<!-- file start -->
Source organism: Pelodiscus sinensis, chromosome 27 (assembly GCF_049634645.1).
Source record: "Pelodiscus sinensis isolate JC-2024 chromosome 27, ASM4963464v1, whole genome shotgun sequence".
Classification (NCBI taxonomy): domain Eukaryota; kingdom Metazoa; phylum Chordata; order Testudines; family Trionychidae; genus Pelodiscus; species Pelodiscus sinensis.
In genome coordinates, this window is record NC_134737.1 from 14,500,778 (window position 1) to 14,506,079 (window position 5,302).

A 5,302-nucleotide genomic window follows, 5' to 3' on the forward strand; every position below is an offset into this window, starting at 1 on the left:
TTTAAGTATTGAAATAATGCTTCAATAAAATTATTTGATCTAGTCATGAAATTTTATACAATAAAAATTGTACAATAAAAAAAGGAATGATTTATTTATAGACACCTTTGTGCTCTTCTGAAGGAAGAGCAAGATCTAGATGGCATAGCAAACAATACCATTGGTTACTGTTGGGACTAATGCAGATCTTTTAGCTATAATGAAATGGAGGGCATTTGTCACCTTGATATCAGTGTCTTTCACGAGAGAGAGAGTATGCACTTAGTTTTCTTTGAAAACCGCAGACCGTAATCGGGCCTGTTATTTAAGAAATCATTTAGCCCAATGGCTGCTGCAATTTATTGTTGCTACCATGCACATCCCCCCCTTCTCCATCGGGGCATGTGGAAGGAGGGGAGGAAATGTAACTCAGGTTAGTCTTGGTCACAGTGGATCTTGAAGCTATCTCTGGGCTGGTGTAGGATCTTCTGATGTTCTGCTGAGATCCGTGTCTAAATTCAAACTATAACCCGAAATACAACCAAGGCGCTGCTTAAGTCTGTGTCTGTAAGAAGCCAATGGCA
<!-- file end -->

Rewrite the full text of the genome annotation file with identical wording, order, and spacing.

Source organism: Pelodiscus sinensis, chromosome 27 (assembly GCF_049634645.1).
Source record: "Pelodiscus sinensis isolate JC-2024 chromosome 27, ASM4963464v1, whole genome shotgun sequence".
Classification (NCBI taxonomy): domain Eukaryota; kingdom Metazoa; phylum Chordata; order Testudines; family Trionychidae; genus Pelodiscus; species Pelodiscus sinensis.
In genome coordinates, this window is record NC_134737.1 from 14,500,778 (window position 1) to 14,506,079 (window position 5,302).

A 5,302-nucleotide genomic window follows, 5' to 3' on the forward strand; every position below is an offset into this window, starting at 1 on the left:
TTTAAGTATTGAAATAATGCTTCAATAAAATTATTTGATCTAGTCATGAAATTTTATACAATAAAAATTGTACAATAAAAAAAGGAATGATTTATTTATAGACACCTTTGTGCTCTTCTGAAGGAAGAGCAAGATCTAGATGGCATAGCAAACAATACCATTGGTTACTGTTGGGACTAATGCAGATCTTTTAGCTATAATGAAATGGAGGGCATTTGTCACCTTGATATCAGTGTCTTTCACGAGAGAGAGAGTATGCACTTAGTTTTCTTTGAAAACCGCAGACCGTAATCGGGCCTGTTATTTAAGAAATCATTTAGCCCAATGGCTGCTGCAATTTATTGTTGCTACCATGCACATCCCCCCCTTCTCCATCGGGGCATGTGGAAGGAGGGGAGGAAATGTAACTCAGGTTAGTCTTGGTCACAGTGGATCTTGAAGCTATCTCTGGGCTGGTGTAGGATCTTCTGATGTTCTGCTGAGATCCGTGTCTAAATTCAAACTATAACCCGAAATACAACCAAGGCGCTGCTTAAGTCTGTGTCTGTAAGAAGCCAATGGCA